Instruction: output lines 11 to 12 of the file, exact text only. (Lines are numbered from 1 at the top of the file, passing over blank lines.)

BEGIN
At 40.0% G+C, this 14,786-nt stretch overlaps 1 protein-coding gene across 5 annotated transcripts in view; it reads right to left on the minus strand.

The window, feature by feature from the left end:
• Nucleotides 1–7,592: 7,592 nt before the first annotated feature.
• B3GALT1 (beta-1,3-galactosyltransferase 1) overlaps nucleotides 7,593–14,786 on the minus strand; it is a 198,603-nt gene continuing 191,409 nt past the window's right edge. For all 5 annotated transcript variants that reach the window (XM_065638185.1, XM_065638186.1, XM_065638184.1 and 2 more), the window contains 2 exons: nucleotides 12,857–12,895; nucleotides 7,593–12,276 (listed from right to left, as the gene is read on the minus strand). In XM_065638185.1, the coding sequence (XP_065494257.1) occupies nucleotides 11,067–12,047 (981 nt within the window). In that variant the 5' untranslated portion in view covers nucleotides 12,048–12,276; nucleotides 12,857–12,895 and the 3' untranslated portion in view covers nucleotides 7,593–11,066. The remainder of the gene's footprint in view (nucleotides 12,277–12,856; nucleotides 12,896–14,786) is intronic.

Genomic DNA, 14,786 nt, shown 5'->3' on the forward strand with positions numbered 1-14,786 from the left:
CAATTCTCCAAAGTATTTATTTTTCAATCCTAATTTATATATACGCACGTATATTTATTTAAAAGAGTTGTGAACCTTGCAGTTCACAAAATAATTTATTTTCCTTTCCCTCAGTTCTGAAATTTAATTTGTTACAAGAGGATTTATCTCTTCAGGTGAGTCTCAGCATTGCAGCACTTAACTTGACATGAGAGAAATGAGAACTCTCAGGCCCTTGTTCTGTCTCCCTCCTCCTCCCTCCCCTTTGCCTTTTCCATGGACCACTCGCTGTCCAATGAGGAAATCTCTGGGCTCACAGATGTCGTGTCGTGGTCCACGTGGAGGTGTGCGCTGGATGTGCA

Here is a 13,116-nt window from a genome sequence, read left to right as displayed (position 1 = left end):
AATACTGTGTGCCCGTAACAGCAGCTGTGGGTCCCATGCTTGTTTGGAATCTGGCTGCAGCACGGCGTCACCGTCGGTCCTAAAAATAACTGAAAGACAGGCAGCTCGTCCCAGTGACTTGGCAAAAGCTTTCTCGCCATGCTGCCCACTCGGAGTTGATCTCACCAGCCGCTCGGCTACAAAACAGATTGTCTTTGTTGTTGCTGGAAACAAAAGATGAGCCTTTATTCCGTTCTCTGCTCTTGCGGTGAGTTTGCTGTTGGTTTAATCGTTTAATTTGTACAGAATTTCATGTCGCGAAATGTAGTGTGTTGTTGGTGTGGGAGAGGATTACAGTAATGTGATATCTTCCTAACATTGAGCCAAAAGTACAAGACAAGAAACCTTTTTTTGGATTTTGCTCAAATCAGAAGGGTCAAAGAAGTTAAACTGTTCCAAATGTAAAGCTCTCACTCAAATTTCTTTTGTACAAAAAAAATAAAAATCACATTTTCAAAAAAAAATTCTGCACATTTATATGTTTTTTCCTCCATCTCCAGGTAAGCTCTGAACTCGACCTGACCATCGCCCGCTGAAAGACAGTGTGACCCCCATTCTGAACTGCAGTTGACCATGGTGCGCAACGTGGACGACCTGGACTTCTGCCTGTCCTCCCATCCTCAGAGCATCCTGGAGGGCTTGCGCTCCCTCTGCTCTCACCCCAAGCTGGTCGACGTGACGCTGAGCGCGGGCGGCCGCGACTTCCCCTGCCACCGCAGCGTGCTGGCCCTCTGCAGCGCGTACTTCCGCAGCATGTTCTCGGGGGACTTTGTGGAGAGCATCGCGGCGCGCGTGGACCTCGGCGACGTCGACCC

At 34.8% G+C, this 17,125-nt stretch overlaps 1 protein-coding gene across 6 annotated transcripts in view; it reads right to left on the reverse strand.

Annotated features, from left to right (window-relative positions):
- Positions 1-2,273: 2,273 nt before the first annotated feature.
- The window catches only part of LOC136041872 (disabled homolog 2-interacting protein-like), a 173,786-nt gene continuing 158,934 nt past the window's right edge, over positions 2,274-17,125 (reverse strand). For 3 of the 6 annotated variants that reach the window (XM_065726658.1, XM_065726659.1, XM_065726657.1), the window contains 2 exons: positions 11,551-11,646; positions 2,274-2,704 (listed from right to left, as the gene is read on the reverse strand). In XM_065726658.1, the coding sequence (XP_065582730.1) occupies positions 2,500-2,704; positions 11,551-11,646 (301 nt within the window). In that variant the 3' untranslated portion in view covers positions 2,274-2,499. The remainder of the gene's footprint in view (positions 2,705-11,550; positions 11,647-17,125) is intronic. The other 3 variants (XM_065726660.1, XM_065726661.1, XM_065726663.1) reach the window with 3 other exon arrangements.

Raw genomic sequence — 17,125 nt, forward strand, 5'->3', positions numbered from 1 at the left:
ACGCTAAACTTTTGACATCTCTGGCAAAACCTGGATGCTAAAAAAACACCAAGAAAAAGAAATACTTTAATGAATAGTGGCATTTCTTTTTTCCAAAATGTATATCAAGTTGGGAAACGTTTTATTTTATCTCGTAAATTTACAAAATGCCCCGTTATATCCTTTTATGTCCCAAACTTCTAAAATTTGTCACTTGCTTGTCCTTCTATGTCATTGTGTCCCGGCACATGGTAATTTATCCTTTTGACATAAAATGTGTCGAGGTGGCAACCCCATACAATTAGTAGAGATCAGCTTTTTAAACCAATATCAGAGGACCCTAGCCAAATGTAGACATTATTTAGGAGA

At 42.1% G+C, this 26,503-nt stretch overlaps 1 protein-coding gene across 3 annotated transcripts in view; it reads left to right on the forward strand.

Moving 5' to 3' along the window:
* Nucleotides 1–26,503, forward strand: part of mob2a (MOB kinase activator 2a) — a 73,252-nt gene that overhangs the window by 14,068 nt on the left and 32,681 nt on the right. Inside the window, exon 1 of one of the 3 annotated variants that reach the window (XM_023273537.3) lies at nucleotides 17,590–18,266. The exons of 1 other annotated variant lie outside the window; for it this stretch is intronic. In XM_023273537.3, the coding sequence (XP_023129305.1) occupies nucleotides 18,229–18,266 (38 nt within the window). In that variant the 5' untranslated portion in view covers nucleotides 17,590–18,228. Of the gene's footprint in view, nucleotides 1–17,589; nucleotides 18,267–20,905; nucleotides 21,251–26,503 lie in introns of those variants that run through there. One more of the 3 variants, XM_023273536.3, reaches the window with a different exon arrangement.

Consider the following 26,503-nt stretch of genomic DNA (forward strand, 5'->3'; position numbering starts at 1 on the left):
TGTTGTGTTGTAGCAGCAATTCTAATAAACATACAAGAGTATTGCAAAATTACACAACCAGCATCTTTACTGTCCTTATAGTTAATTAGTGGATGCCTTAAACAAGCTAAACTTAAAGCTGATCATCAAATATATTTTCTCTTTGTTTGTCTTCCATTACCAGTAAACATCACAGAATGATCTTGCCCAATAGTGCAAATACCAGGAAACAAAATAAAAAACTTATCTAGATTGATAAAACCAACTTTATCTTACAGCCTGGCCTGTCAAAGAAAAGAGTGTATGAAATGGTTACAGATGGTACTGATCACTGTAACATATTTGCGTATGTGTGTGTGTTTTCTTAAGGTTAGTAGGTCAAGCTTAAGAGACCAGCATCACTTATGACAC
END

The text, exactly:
- Positions 1-2,273: 2,273 nt before the first annotated feature.
- The window catches only part of LOC136041872 (disabled homolog 2-interacting protein-like), a 173,786-nt gene continuing 158,934 nt past the window's right edge, over positions 2,274-17,125 (reverse strand). For 3 of the 6 annotated variants that reach the window (XM_065726658.1, XM_065726659.1, XM_065726657.1), the window contains 2 exons: positions 11,551-11,646; positions 2,274-2,704 (listed from right to left, as the gene is read on the reverse strand). In XM_065726658.1, the coding sequence (XP_065582730.1) occupies positions 2,500-2,704; positions 11,551-11,646 (301 nt within the window). In that variant the 3' untranslated portion in view covers positions 2,274-2,499. The remainder of the gene's footprint in view (positions 2,705-11,550; positions 11,647-17,125) is intronic. The other 3 variants (XM_065726660.1, XM_065726661.1, XM_065726663.1) reach the window with 3 other exon arrangements.